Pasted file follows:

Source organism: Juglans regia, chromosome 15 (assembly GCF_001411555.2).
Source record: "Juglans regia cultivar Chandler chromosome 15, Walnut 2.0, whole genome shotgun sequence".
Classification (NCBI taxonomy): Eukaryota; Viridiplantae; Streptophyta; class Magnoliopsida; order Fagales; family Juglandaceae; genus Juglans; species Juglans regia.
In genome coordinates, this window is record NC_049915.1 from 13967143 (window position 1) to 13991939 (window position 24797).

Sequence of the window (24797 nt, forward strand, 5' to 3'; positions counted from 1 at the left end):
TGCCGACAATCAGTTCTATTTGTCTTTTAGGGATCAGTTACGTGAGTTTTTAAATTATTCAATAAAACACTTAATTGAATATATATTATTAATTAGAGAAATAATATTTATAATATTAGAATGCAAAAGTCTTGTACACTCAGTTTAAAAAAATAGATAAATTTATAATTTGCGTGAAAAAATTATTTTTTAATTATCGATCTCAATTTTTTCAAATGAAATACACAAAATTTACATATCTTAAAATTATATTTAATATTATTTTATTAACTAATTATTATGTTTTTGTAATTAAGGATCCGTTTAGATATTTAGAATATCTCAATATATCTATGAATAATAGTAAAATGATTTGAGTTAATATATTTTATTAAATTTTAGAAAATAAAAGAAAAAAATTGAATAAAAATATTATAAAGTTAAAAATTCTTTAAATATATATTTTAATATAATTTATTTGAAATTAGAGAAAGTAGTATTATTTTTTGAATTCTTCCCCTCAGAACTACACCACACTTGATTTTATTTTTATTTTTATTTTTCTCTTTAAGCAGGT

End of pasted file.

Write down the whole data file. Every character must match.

Source organism: Juglans regia, chromosome 15 (assembly GCF_001411555.2).
Source record: "Juglans regia cultivar Chandler chromosome 15, Walnut 2.0, whole genome shotgun sequence".
Classification (NCBI taxonomy): Eukaryota; Viridiplantae; Streptophyta; class Magnoliopsida; order Fagales; family Juglandaceae; genus Juglans; species Juglans regia.
In genome coordinates, this window is record NC_049915.1 from 13967143 (window position 1) to 13991939 (window position 24797).

Sequence of the window (24797 nt, forward strand, 5' to 3'; positions counted from 1 at the left end):
TGCCGACAATCAGTTCTATTTGTCTTTTAGGGATCAGTTACGTGAGTTTTTAAATTATTCAATAAAACACTTAATTGAATATATATTATTAATTAGAGAAATAATATTTATAATATTAGAATGCAAAAGTCTTGTACACTCAGTTTAAAAAAATAGATAAATTTATAATTTGCGTGAAAAAATTATTTTTTAATTATCGATCTCAATTTTTTCAAATGAAATACACAAAATTTACATATCTTAAAATTATATTTAATATTATTTTATTAACTAATTATTATGTTTTTGTAATTAAGGATCCGTTTAGATATTTAGAATATCTCAATATATCTATGAATAATAGTAAAATGATTTGAGTTAATATATTTTATTAAATTTTAGAAAATAAAAGAAAAAAATTGAATAAAAATATTATAAAGTTAAAAATTCTTTAAATATATATTTTAATATAATTTATTTGAAATTAGAGAAAGTAGTATTATTTTTTGAATTCTTCCCCTCAGAACTACACCACACTTGATTTTATTTTTATTTTTATTTTTCTCTTTAAGCAGGT